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Banksy vs. The Trees: Street Art Sparks Urban Debate


A thought-provoking new Banksy artwork featuring a pruned tree has sparked a lively discussion around the management of urban greenery in London. The elusive street artist’s latest mural, which appeared on the side of a building in the Finsbury Park area, creatively incorporates a pollarded tree as its centerpiece.

The mural features green paint sprayed on the wall behind the tree’s trimmed branches, creating the illusion of lush foliage. Additionally, Banksy included a stenciled figure holding a sprayer next to the tree, further playing into the nature-inspired theme.

Lawrence-Thor Stephen, the 33-year-old owner of Thor’s Trees, a company contracted by Islington Council to prune trees in the borough, immediately recognized the tree featured in the artwork. According to Stephen, his team had pruned the 40-50-year-old cherry tree just a few weeks prior, following strict council instructions on how to trim it.

“We were under strict instruction on how to prune the tree, almost to the centimetre, as to where they [Islington Council] wanted to prune it,” Stephen explained.

The pruning technique used, known as pollarding, is an ancient practice involving the removal of a tree’s upper branches. This method helps control the tree’s growth and extend its lifespan by preventing weak branches from falling.

Stephen believes Banksy deliberately chose the pruned tree as a “blank canvas” for his artwork, recognizing its unique form and potential for creative expression. “It is great how it has inspired Banksy. He would have needed a complete blank canvas, so he must have walked past that tree and thought, ‘that is an ideal blank canvas for me to work with,'” Stephen remarked.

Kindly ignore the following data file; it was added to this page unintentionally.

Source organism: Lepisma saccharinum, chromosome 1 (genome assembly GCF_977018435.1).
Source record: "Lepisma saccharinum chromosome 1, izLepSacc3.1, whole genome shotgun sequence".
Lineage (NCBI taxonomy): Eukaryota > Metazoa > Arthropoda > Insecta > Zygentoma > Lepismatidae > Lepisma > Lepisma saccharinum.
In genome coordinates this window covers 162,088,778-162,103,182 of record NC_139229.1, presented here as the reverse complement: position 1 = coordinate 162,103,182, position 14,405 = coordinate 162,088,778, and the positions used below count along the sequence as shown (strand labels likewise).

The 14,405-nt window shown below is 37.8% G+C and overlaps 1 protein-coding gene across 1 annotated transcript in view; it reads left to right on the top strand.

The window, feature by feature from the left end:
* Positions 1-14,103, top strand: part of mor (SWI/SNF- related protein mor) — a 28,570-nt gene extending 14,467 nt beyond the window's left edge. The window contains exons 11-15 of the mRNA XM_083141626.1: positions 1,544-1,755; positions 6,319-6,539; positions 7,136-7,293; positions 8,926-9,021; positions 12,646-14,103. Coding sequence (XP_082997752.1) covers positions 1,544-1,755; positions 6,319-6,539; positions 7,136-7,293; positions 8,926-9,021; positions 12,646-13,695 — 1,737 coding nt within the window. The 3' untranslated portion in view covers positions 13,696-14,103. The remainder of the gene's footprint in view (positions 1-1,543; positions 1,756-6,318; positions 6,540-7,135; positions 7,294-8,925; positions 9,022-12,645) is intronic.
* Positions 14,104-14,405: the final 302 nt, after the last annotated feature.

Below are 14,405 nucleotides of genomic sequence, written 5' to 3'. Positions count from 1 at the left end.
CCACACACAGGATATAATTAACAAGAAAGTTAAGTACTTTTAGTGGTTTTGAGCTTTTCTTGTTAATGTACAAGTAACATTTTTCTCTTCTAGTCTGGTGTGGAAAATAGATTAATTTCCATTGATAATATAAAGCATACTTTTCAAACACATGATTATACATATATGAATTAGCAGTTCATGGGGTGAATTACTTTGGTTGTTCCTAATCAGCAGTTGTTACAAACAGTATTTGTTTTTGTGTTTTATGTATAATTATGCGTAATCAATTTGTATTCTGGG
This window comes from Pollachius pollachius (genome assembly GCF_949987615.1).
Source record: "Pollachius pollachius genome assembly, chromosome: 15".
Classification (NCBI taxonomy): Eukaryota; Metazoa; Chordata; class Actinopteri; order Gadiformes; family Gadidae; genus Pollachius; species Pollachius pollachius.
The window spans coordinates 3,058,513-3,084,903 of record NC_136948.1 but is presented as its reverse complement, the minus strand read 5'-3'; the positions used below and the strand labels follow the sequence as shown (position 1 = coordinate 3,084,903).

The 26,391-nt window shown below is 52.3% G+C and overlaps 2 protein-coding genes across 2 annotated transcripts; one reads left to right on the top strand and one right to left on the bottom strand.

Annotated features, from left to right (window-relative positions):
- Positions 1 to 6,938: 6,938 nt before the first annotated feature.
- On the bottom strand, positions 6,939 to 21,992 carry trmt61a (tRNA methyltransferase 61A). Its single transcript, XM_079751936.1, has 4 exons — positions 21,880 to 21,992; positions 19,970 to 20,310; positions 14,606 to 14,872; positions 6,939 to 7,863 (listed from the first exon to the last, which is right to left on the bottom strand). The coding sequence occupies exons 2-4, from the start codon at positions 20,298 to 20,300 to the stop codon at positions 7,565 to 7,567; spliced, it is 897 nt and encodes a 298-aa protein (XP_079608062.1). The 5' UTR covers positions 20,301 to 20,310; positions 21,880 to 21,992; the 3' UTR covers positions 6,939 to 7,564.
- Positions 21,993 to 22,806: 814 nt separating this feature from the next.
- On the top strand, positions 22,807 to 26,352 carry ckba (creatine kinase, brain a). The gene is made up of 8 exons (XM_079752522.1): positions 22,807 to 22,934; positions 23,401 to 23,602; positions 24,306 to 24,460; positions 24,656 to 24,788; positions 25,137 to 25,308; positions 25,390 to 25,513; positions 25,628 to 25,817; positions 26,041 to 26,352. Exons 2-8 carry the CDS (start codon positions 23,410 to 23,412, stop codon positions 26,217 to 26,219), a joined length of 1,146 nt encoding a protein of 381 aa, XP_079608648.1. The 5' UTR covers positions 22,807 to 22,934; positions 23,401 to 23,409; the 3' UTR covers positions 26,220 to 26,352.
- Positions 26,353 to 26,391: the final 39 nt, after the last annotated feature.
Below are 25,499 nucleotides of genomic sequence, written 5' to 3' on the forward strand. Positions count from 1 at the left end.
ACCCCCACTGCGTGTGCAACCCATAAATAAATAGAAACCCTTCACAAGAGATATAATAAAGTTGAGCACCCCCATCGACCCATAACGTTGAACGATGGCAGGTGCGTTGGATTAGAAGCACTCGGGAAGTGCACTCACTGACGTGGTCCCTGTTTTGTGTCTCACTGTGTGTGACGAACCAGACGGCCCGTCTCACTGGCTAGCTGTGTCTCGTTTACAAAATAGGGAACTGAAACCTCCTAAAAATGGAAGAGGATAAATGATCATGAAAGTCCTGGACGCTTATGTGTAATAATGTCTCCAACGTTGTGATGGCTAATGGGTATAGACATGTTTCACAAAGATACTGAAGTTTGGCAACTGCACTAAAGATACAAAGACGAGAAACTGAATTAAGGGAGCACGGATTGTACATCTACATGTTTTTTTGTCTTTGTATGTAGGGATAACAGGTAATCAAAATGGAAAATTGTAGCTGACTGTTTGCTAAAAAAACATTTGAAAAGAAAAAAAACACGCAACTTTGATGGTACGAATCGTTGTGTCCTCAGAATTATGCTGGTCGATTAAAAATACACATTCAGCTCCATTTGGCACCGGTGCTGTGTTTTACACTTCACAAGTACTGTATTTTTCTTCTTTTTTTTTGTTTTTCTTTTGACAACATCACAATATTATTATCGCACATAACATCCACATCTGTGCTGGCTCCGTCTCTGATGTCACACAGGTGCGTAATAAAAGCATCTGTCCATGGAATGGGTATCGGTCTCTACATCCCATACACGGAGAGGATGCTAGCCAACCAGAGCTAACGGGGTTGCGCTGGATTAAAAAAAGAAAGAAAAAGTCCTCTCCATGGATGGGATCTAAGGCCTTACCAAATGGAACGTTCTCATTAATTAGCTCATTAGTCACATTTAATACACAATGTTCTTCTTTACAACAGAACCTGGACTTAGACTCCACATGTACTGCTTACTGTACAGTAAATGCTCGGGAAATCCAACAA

The Banksy mural has not only enhanced the aesthetic appeal of the area, according to Stephen, but has also sparked a broader conversation about the importance of urban tree management. “It has awoken the importance of trees in the urban environment and how they get managed,” he said.

The artwork has drawn attention from naturalists, tourists, and various professional bodies, generating what Stephen describes as an “extraordinary” dialogue around the practice of tree cutting in cities.

Islington Council has welcomed the artwork, with a spokesperson stating, “Culture is a powerful way to tell meaningful stories, and we welcome this artwork in Islington, a borough that celebrates creativity.” The council has no plans to remove the mural and hopes to keep the tree alive, allowing it to re-bud across its crown in the spring.

As people continue to flock to the area to admire Banksy’s creation, the pruning firm boss believes the artwork has successfully highlighted the significance of urban greenery and sparked a healthy debate about how best to manage it. “It is really good to know people are opening up around the discussion of art and urban landscapes,” Stephen said.

The mural’s unexpected canvas – a pruned tree – has transformed it into a living, evolving piece of art, serving as a catalyst for conversations about the intersection of nature, art, and urban life.

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